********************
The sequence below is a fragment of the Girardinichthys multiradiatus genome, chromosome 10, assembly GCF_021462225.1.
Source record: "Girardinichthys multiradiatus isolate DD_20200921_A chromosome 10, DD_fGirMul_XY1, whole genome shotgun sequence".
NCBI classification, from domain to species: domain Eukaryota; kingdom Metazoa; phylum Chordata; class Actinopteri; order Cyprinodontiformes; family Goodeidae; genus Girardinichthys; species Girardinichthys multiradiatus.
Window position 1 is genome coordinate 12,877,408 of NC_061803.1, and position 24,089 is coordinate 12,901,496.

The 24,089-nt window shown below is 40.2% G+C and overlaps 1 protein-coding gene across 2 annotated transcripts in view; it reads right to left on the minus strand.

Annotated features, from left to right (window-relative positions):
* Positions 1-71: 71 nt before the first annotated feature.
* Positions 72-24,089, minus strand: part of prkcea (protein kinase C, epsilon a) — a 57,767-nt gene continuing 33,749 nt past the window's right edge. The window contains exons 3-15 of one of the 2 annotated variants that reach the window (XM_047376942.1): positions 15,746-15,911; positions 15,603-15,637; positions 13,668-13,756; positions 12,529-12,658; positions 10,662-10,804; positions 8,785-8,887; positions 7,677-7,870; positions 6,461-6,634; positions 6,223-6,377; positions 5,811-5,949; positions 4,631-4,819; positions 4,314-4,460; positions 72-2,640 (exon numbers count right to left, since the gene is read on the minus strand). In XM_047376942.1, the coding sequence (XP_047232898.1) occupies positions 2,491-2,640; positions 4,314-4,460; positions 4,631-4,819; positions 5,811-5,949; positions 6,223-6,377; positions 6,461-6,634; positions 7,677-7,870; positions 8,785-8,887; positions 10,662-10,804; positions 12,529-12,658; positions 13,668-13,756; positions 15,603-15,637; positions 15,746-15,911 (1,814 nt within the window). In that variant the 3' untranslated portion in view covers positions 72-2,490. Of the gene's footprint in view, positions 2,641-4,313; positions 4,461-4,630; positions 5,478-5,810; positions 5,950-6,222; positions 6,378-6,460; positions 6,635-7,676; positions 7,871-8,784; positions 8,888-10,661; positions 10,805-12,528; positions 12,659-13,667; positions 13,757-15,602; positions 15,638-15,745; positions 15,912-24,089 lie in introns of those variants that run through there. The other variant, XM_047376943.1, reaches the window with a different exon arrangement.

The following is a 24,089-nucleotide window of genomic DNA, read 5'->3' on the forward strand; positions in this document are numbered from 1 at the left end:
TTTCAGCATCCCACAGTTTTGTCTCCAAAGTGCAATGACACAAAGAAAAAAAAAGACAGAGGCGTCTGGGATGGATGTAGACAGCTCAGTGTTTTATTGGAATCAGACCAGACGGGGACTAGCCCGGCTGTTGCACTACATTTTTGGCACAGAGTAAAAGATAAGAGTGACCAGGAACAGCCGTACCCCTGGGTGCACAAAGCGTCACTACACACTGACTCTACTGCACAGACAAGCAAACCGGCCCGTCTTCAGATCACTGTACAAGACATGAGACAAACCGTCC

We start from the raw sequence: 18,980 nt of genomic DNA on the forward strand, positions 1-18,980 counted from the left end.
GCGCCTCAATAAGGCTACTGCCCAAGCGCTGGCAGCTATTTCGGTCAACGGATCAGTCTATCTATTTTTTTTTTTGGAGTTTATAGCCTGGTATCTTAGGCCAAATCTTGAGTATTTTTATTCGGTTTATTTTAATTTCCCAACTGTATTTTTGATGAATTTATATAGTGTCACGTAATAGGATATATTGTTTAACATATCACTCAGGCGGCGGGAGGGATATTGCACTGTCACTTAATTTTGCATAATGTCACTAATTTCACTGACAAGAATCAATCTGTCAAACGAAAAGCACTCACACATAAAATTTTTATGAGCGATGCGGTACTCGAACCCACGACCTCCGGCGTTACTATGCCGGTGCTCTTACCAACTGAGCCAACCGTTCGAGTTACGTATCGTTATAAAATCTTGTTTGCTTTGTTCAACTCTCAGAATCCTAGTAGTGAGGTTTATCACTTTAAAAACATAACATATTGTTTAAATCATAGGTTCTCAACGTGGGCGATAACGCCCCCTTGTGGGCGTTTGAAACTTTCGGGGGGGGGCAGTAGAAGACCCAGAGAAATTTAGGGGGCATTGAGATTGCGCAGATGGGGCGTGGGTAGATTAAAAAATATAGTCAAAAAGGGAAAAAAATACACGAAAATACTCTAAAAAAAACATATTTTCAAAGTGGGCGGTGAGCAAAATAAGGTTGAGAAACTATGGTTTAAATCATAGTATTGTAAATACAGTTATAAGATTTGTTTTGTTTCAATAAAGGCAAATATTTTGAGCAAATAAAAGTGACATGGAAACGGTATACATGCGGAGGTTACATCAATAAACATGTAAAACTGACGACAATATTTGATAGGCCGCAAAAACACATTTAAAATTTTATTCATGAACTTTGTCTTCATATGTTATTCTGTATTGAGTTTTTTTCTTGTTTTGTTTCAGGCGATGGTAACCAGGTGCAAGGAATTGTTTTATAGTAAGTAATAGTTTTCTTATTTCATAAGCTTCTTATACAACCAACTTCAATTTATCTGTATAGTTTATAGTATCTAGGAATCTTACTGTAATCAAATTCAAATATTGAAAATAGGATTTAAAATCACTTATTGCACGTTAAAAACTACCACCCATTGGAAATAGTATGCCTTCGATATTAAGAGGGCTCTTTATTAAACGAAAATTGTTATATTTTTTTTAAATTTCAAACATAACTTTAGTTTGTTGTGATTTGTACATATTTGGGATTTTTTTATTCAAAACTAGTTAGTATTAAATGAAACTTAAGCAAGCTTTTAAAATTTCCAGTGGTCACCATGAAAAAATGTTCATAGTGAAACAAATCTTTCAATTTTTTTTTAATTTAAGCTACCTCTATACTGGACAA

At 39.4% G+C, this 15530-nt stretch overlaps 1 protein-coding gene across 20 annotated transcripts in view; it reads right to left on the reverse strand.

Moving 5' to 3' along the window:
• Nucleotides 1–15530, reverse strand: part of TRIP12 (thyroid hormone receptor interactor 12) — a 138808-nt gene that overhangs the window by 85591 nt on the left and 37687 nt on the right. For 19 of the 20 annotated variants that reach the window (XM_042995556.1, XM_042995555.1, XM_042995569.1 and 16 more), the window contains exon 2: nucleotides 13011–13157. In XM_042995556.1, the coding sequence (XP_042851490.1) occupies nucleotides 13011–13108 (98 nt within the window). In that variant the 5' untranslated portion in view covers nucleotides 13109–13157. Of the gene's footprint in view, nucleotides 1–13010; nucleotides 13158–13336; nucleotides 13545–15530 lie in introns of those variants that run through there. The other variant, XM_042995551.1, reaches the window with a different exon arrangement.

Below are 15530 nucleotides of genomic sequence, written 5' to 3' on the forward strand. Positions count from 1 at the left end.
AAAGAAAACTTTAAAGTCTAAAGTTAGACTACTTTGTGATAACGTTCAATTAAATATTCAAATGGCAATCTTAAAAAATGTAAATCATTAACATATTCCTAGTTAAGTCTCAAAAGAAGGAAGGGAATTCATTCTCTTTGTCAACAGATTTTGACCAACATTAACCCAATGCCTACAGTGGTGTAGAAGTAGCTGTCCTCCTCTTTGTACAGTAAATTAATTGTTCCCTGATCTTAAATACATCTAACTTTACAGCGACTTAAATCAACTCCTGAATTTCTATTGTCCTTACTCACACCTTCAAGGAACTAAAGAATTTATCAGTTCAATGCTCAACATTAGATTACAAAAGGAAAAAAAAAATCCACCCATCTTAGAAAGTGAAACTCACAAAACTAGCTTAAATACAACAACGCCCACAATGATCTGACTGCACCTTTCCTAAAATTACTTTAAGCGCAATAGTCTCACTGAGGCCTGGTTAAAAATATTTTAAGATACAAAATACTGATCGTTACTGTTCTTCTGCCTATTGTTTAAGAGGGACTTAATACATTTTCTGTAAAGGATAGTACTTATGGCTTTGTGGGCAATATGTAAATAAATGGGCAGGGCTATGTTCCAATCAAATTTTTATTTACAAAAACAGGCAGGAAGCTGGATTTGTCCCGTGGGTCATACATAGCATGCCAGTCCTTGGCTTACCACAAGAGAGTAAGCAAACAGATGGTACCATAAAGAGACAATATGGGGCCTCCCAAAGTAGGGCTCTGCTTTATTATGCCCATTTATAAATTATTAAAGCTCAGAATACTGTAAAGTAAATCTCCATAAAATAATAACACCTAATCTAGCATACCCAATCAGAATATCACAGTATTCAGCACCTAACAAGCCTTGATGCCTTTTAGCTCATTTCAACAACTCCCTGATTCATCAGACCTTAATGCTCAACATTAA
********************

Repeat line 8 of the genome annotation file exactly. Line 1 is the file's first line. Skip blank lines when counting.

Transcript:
* Positions 72-24,089, minus strand: part of prkcea (protein kinase C, epsilon a) — a 57,767-nt gene continuing 33,749 nt past the window's right edge. The window contains exons 3-15 of one of the 2 annotated variants that reach the window (XM_047376942.1): positions 15,746-15,911; positions 15,603-15,637; positions 13,668-13,756; positions 12,529-12,658; positions 10,662-10,804; positions 8,785-8,887; positions 7,677-7,870; positions 6,461-6,634; positions 6,223-6,377; positions 5,811-5,949; positions 4,631-4,819; positions 4,314-4,460; positions 72-2,640 (exon numbers count right to left, since the gene is read on the minus strand). In XM_047376942.1, the coding sequence (XP_047232898.1) occupies positions 2,491-2,640; positions 4,314-4,460; positions 4,631-4,819; positions 5,811-5,949; positions 6,223-6,377; positions 6,461-6,634; positions 7,677-7,870; positions 8,785-8,887; positions 10,662-10,804; positions 12,529-12,658; positions 13,668-13,756; positions 15,603-15,637; positions 15,746-15,911 (1,814 nt within the window). In that variant the 3' untranslated portion in view covers positions 72-2,490. Of the gene's footprint in view, positions 2,641-4,313; positions 4,461-4,630; positions 5,478-5,810; positions 5,950-6,222; positions 6,378-6,460; positions 6,635-7,676; positions 7,871-8,784; positions 8,888-10,661; positions 10,805-12,528; positions 12,659-13,667; positions 13,757-15,602; positions 15,638-15,745; positions 15,912-24,089 lie in introns of those variants that run through there. The other variant, XM_047376943.1, reaches the window with a different exon arrangement.